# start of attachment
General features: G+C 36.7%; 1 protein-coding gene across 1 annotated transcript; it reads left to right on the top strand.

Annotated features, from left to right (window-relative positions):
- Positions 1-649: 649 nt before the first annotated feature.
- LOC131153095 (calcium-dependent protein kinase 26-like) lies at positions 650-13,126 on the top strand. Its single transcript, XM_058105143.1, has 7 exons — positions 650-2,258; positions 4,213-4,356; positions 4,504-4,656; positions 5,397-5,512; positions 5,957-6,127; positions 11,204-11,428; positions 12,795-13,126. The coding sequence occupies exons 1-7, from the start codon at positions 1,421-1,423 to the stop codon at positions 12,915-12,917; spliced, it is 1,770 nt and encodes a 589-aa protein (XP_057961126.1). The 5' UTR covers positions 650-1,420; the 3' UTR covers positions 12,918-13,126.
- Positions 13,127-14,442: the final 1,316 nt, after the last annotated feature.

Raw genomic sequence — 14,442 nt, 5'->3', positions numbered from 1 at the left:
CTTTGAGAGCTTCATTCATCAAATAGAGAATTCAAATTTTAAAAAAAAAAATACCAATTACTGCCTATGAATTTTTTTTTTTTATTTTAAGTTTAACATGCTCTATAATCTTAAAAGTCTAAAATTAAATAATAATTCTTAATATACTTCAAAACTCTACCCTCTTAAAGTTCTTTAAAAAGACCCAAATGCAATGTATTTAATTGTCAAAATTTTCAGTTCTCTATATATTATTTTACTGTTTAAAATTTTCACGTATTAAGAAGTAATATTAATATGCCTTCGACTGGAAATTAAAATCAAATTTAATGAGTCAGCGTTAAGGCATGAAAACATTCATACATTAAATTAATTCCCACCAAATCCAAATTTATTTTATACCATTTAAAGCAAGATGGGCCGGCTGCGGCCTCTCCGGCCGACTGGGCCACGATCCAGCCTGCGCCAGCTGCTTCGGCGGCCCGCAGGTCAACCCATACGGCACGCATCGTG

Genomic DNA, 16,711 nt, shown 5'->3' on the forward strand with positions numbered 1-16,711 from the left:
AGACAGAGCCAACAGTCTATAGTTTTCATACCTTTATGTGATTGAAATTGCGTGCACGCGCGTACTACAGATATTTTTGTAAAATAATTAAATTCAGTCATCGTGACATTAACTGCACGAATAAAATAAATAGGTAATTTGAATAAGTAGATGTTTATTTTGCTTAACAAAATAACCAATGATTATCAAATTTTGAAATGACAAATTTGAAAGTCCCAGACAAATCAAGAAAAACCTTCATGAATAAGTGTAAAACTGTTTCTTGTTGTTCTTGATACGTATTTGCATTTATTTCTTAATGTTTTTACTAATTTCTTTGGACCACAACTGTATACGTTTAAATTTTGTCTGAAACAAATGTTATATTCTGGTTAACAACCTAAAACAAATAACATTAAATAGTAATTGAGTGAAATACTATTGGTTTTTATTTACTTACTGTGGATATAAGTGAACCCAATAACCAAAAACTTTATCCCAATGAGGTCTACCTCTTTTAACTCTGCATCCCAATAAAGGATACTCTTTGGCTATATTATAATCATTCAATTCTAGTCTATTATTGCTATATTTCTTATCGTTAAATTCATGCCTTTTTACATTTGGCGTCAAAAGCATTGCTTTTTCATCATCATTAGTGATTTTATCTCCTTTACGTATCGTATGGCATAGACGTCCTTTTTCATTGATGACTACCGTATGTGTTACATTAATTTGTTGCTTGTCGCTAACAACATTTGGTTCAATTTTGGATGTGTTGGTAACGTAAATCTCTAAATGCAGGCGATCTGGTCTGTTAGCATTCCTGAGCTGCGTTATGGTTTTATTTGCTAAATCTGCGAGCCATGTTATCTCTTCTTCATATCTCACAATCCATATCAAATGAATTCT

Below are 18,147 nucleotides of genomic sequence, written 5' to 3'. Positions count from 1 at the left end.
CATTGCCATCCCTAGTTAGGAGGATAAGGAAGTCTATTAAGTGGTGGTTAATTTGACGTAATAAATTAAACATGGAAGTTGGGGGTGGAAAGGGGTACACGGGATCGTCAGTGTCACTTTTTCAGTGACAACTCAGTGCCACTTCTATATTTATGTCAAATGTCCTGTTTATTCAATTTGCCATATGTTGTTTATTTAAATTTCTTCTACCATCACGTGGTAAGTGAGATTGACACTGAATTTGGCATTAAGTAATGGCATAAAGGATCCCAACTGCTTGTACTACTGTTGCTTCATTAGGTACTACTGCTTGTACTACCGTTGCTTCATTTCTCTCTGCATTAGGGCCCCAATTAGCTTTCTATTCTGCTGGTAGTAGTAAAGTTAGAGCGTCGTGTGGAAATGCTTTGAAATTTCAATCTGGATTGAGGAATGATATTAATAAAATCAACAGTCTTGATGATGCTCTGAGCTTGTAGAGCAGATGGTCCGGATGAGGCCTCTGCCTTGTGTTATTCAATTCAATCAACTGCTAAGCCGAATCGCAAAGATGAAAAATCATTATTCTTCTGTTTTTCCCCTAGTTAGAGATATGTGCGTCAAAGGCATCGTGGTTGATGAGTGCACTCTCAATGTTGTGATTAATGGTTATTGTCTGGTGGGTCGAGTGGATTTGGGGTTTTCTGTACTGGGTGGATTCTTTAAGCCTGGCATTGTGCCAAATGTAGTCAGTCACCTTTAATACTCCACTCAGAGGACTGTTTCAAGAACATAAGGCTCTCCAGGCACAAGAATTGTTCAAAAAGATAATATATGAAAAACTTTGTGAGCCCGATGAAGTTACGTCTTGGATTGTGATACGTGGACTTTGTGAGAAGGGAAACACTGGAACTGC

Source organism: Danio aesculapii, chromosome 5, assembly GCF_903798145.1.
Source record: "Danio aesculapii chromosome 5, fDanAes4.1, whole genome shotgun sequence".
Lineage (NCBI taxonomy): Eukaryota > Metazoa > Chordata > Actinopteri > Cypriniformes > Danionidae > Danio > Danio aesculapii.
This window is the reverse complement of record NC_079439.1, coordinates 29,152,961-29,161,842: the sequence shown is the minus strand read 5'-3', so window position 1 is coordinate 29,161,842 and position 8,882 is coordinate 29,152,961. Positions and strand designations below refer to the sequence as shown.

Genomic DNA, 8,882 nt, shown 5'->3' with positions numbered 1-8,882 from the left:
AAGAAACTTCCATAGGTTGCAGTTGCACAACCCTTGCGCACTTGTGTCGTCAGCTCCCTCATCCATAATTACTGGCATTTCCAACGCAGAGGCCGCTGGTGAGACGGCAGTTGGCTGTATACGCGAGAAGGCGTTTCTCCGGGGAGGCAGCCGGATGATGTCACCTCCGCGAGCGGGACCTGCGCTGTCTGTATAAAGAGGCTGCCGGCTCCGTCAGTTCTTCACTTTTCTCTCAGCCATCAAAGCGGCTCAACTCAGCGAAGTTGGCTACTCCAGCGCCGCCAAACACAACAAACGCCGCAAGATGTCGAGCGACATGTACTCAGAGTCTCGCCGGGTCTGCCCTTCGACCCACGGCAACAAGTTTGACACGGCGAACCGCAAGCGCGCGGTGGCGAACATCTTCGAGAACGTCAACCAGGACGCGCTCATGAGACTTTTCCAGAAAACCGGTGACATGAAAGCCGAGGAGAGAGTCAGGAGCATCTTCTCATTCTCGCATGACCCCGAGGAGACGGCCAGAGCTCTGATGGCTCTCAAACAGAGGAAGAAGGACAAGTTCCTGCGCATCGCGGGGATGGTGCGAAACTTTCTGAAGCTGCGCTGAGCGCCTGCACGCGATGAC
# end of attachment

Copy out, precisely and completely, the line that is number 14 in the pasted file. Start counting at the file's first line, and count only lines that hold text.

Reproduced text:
Lineage (NCBI taxonomy): Eukaryota > Metazoa > Chordata > Actinopteri > Cypriniformes > Danionidae > Danio > Danio aesculapii.